The front passenger had to keep his left knee away from the shift lever, and there was only room for a single center armrest (on the driver's seat). When folded down, that armrest impedes access to the driver's belt receptacle and even the emergency brake.

A dangling key fob bounces off the driver's right knee. And the shift lever was sited a couple of inches further rearward than the driver might expect.

But one of the nice things about the Spark is that while it's narrow, it's tall--everyone sits up straight, meaning that you don't get the low-to-the-ground view out that makes some small cars feel smaller yet. From behind the wheel, the driver's position could be in a compact car.

Well, perhaps a very small compact car.

2013 Chevrolet Spark

2013 Chevrolet Spark

The rear seats--just two of them, separated by a hard-plastic bin and cupholder built into the seat cushion--are suitable for adults, though front- and rear-seat passengers will have to bargain over legroom.

But we were impressed that the vast majority of the Spark's interior volume was devoted to people, at the expense of a rear load bay that might fit four to six grocery bags with the seat up--but not a lot else.

Chevy seems sufficiently worried about the Spark's small size that the company went to the extent of creating an infographic that compares the Spark to a 1973 full-size sedan.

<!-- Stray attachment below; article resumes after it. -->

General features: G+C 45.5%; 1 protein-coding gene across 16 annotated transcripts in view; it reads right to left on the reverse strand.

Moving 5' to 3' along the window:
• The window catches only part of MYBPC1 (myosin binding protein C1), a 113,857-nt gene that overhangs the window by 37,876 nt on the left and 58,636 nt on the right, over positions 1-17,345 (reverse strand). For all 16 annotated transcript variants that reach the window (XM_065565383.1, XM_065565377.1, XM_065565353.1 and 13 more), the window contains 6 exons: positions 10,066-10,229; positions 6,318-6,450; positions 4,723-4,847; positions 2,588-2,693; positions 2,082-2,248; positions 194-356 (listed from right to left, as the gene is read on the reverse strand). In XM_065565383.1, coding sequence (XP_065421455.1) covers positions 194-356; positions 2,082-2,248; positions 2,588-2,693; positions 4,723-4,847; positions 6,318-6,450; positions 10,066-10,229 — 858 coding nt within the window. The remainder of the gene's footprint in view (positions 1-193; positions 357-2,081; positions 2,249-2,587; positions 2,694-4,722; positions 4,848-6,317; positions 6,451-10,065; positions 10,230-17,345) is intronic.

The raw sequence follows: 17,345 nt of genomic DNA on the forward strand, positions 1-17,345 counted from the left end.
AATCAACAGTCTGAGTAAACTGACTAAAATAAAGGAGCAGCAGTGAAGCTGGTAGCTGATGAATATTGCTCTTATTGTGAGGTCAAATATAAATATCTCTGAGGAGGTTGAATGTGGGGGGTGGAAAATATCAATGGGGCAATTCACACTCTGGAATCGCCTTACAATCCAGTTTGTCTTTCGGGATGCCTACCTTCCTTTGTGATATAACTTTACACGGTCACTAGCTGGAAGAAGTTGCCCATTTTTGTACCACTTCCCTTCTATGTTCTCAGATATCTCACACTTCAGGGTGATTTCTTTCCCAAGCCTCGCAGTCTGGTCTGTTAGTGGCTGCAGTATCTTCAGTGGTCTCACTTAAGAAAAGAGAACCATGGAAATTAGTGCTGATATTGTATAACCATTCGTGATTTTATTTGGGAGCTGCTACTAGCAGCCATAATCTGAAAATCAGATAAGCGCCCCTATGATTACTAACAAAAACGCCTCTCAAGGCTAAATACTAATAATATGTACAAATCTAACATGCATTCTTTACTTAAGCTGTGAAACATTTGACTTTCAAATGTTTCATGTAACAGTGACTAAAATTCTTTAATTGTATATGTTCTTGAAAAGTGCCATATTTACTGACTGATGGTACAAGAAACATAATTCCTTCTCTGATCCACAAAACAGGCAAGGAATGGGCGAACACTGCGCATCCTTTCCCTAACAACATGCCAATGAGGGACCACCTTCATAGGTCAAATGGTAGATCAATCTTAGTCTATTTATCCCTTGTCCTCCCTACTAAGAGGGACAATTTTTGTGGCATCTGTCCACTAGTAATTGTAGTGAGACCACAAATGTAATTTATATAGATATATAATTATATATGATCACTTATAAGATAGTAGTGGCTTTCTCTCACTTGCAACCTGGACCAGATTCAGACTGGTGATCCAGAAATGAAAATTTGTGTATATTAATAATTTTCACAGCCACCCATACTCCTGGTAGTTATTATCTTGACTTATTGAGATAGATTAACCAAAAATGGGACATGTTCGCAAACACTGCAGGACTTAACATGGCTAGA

We think the Spark is small, but quite sufficient for two people. And its opening rear doors make it way, way more practical for occasional third- and fourth-passenger use than the two-door Mini Cooper, Fiat 500, even if they do have "rear seats".

Reasonable minds may differ on that issue.

2013 Chevrolet Spark, road test, January 2013

2013 Chevrolet Spark, road test, January 2013

On the other hand, the Spark seems to be proving slightly more popular than Chevy had projected. The company said in October it has had to increase its Spark imports from Korea to meet the demand.

The Spark's low price came with a handful of oddities. For instance, unlike every other car we've tested over the last few years, the power locks didn't unlock when the key was pulled out of the ignition.